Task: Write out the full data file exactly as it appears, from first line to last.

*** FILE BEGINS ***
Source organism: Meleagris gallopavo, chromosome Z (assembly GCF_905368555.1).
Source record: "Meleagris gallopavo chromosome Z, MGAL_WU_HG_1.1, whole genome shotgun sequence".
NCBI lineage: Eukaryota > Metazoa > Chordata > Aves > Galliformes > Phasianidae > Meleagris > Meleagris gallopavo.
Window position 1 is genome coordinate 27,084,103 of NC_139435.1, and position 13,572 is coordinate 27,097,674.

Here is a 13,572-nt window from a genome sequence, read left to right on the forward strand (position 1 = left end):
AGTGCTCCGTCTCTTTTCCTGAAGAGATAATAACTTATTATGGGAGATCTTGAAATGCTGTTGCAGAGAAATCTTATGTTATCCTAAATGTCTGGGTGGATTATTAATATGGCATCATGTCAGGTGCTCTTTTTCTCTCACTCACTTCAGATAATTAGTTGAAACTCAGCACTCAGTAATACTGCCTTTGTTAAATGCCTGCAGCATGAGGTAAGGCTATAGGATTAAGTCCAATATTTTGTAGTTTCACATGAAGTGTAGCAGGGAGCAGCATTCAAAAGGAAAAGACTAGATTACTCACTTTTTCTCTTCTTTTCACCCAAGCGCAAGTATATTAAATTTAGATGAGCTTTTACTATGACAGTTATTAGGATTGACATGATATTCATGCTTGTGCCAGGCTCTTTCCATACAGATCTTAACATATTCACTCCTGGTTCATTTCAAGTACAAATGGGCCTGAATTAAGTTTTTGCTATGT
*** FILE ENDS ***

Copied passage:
Source organism: Meleagris gallopavo, chromosome Z (assembly GCF_905368555.1).
Source record: "Meleagris gallopavo chromosome Z, MGAL_WU_HG_1.1, whole genome shotgun sequence".
NCBI lineage: Eukaryota > Metazoa > Chordata > Aves > Galliformes > Phasianidae > Meleagris > Meleagris gallopavo.
Window position 1 is genome coordinate 27,084,103 of NC_139435.1, and position 13,572 is coordinate 27,097,674.

Here is a 13,572-nt window from a genome sequence, read left to right on the forward strand (position 1 = left end):
AGTGCTCCGTCTCTTTTCCTGAAGAGATAATAACTTATTATGGGAGATCTTGAAATGCTGTTGCAGAGAAATCTTATGTTATCCTAAATGTCTGGGTGGATTATTAATATGGCATCATGTCAGGTGCTCTTTTTCTCTCACTCACTTCAGATAATTAGTTGAAACTCAGCACTCAGTAATACTGCCTTTGTTAAATGCCTGCAGCATGAGGTAAGGCTATAGGATTAAGTCCAATATTTTGTAGTTTCACATGAAGTGTAGCAGGGAGCAGCATTCAAAAGGAAAAGACTAGATTACTCACTTTTTCTCTTCTTTTCACCCAAGCGCAAGTATATTAAATTTAGATGAGCTTTTACTATGACAGTTATTAGGATTGACATGATATTCATGCTTGTGCCAGGCTCTTTCCATACAGATCTTAACATATTCACTCCTGGTTCATTTCAAGTACAAATGGGCCTGAATTAAGTTTTTGCTATGT